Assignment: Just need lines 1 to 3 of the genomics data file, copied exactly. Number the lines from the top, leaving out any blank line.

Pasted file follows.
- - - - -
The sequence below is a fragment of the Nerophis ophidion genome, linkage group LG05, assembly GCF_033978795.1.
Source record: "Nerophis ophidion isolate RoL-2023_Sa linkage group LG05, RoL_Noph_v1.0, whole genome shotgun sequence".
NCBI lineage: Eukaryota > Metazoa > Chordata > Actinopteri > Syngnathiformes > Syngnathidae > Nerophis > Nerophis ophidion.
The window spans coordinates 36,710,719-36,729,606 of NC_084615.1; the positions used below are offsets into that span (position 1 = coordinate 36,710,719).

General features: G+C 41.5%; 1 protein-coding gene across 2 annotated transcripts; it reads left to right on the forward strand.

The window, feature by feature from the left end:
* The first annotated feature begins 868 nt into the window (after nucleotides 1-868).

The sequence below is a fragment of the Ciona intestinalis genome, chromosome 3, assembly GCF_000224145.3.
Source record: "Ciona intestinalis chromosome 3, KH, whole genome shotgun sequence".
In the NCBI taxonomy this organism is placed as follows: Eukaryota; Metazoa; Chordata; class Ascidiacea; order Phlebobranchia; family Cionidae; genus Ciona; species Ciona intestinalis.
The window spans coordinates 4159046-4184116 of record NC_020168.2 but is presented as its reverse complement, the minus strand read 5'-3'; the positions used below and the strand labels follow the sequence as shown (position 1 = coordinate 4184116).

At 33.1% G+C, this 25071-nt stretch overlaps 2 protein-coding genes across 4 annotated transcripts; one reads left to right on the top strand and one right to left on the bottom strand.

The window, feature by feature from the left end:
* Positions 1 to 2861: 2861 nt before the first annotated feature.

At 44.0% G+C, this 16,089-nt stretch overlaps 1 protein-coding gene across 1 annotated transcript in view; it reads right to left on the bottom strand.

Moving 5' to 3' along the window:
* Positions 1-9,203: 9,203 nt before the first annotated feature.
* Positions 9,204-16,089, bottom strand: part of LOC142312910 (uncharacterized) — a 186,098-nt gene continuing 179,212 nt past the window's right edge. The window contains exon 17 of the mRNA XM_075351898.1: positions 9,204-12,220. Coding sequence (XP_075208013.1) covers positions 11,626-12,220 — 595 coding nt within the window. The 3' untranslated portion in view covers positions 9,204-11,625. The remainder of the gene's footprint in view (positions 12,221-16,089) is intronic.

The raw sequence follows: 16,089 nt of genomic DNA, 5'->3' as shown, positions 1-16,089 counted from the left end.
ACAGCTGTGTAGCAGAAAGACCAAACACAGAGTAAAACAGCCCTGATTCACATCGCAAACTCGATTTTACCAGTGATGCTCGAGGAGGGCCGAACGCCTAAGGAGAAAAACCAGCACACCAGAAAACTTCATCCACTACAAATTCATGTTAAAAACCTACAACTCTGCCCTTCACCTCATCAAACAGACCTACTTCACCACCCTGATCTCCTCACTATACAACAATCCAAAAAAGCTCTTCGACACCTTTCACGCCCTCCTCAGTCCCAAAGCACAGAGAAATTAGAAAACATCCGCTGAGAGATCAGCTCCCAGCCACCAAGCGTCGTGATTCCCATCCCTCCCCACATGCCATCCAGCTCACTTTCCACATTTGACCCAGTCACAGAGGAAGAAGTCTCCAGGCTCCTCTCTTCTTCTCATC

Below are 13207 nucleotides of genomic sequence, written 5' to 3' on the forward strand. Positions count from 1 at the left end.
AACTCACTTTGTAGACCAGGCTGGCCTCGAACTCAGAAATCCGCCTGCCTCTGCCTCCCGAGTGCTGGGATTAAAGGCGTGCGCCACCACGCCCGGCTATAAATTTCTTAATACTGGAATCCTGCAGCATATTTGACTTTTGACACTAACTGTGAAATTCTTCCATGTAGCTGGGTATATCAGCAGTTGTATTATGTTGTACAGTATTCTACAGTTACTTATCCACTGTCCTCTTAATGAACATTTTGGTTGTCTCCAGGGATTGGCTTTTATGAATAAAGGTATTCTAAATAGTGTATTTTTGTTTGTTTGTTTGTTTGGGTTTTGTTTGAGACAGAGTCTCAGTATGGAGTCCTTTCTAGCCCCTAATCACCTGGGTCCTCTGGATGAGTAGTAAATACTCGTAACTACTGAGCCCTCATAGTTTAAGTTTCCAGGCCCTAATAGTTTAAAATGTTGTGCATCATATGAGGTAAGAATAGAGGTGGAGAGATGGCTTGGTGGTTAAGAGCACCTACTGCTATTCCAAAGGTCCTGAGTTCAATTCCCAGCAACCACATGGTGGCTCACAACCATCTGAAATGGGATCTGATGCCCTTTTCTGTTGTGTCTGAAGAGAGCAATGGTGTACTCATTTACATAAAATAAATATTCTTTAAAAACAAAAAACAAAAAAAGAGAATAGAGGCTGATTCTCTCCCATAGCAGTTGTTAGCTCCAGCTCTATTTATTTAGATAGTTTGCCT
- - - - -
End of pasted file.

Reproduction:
The sequence below is a fragment of the Nerophis ophidion genome, linkage group LG05, assembly GCF_033978795.1.
Source record: "Nerophis ophidion isolate RoL-2023_Sa linkage group LG05, RoL_Noph_v1.0, whole genome shotgun sequence".
NCBI lineage: Eukaryota > Metazoa > Chordata > Actinopteri > Syngnathiformes > Syngnathidae > Nerophis > Nerophis ophidion.